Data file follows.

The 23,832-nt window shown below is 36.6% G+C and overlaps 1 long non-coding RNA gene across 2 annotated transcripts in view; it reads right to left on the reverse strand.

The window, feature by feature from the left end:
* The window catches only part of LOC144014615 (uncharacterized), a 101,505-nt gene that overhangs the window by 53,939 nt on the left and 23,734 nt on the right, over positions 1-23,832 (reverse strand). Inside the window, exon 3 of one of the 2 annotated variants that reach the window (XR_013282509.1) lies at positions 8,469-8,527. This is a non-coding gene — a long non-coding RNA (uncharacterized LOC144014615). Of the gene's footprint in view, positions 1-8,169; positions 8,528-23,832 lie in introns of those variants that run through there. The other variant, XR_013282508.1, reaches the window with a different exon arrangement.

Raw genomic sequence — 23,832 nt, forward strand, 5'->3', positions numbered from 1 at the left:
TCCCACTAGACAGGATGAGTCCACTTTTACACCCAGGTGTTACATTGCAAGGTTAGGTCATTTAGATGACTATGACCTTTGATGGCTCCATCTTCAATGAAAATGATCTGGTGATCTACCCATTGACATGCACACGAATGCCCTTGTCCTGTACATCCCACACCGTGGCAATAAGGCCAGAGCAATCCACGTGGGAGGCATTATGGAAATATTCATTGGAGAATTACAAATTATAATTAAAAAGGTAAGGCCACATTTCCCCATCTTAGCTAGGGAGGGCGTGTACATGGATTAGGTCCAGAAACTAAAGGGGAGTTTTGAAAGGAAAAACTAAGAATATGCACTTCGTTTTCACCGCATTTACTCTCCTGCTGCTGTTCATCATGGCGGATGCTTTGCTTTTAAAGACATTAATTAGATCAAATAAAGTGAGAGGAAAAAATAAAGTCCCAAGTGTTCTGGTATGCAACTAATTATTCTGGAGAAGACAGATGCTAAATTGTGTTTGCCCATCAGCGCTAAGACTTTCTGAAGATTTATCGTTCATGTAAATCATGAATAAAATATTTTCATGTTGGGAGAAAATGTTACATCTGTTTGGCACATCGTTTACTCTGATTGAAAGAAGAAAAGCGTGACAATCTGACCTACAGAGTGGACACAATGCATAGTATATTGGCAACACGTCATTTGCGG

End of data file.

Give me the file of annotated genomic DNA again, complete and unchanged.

The 23,832-nt window shown below is 36.6% G+C and overlaps 1 long non-coding RNA gene across 2 annotated transcripts in view; it reads right to left on the reverse strand.

The window, feature by feature from the left end:
* The window catches only part of LOC144014615 (uncharacterized), a 101,505-nt gene that overhangs the window by 53,939 nt on the left and 23,734 nt on the right, over positions 1-23,832 (reverse strand). Inside the window, exon 3 of one of the 2 annotated variants that reach the window (XR_013282509.1) lies at positions 8,469-8,527. This is a non-coding gene — a long non-coding RNA (uncharacterized LOC144014615). Of the gene's footprint in view, positions 1-8,169; positions 8,528-23,832 lie in introns of those variants that run through there. The other variant, XR_013282508.1, reaches the window with a different exon arrangement.

Raw genomic sequence — 23,832 nt, forward strand, 5'->3', positions numbered from 1 at the left:
TCCCACTAGACAGGATGAGTCCACTTTTACACCCAGGTGTTACATTGCAAGGTTAGGTCATTTAGATGACTATGACCTTTGATGGCTCCATCTTCAATGAAAATGATCTGGTGATCTACCCATTGACATGCACACGAATGCCCTTGTCCTGTACATCCCACACCGTGGCAATAAGGCCAGAGCAATCCACGTGGGAGGCATTATGGAAATATTCATTGGAGAATTACAAATTATAATTAAAAAGGTAAGGCCACATTTCCCCATCTTAGCTAGGGAGGGCGTGTACATGGATTAGGTCCAGAAACTAAAGGGGAGTTTTGAAAGGAAAAACTAAGAATATGCACTTCGTTTTCACCGCATTTACTCTCCTGCTGCTGTTCATCATGGCGGATGCTTTGCTTTTAAAGACATTAATTAGATCAAATAAAGTGAGAGGAAAAAATAAAGTCCCAAGTGTTCTGGTATGCAACTAATTATTCTGGAGAAGACAGATGCTAAATTGTGTTTGCCCATCAGCGCTAAGACTTTCTGAAGATTTATCGTTCATGTAAATCATGAATAAAATATTTTCATGTTGGGAGAAAATGTTACATCTGTTTGGCACATCGTTTACTCTGATTGAAAGAAGAAAAGCGTGACAATCTGACCTACAGAGTGGACACAATGCATAGTATATTGGCAACACGTCATTTGCGG